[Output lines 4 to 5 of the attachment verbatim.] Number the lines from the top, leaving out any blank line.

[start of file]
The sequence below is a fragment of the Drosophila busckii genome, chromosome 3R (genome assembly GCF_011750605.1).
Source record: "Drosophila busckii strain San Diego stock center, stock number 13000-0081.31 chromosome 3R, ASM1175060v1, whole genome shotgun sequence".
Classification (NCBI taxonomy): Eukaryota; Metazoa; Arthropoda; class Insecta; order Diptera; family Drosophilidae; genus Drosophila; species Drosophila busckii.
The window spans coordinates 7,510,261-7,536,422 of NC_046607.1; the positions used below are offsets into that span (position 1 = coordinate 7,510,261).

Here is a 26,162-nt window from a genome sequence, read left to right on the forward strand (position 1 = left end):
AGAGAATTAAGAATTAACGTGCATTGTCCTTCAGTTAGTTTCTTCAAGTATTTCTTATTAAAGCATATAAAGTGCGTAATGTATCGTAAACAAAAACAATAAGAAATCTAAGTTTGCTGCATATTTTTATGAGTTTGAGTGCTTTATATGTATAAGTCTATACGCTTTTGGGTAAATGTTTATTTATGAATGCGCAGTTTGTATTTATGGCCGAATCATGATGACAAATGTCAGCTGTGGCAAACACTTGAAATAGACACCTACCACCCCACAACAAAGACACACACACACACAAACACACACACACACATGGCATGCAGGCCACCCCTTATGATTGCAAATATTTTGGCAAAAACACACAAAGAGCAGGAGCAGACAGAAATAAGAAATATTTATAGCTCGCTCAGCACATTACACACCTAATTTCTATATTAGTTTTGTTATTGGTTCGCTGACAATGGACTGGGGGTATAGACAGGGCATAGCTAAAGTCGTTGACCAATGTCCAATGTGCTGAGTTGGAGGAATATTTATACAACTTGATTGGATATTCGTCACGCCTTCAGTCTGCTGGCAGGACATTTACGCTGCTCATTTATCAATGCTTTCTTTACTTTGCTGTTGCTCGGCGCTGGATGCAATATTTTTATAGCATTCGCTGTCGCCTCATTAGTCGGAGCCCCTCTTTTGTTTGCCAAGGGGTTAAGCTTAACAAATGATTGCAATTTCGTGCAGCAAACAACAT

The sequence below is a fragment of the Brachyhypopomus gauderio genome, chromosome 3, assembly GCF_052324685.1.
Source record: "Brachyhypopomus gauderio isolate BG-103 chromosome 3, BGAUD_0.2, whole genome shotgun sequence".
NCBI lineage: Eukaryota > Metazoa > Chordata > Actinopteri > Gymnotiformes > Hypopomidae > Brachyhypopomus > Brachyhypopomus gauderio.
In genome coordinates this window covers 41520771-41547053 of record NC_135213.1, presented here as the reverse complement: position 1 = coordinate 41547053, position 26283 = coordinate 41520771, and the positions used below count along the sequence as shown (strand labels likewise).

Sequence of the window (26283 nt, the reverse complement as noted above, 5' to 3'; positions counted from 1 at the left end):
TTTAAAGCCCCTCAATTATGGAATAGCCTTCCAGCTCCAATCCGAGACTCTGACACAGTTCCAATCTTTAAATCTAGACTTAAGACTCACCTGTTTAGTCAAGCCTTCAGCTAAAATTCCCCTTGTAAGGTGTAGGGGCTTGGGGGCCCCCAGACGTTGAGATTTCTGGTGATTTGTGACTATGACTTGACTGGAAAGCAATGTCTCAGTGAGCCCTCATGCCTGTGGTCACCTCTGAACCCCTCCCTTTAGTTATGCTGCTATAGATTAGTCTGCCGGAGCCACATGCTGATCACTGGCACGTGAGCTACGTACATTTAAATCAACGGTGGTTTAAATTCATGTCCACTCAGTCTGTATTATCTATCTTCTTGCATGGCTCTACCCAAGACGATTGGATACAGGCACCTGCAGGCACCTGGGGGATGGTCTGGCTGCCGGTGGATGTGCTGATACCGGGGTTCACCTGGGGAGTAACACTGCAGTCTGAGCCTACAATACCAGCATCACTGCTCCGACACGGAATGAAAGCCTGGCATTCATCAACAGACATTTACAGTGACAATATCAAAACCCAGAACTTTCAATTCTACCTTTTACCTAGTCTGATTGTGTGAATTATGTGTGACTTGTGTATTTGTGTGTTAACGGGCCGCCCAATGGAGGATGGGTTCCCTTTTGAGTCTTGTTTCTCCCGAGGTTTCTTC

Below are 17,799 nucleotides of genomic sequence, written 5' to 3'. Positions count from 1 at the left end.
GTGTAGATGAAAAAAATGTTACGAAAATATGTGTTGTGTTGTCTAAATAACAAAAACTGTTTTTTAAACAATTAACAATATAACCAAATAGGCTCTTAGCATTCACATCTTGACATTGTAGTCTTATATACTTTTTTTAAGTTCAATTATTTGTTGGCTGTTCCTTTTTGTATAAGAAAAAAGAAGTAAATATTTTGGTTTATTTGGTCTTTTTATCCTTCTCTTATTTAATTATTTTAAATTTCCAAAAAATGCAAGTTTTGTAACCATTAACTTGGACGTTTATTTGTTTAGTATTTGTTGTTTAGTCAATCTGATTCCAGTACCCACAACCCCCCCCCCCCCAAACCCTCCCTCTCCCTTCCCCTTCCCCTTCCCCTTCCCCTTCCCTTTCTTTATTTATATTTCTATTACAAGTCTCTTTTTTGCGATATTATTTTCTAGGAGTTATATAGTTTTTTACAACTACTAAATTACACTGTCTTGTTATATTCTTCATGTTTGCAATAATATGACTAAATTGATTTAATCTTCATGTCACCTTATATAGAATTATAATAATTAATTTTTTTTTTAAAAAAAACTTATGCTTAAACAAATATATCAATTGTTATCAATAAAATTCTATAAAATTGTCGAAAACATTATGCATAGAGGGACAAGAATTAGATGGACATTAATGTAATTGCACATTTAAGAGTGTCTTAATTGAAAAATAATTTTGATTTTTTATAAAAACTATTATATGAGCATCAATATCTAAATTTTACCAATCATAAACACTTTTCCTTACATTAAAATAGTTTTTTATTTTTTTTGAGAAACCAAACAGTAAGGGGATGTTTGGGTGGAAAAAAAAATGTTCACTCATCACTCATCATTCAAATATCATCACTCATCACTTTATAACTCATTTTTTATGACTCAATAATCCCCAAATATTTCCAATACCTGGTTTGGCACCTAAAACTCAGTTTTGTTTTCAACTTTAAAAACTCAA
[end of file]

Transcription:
The window spans coordinates 7,510,261-7,536,422 of NC_046607.1; the positions used below are offsets into that span (position 1 = coordinate 7,510,261).

Here is a 26,162-nt window from a genome sequence, read left to right on the forward strand (position 1 = left end):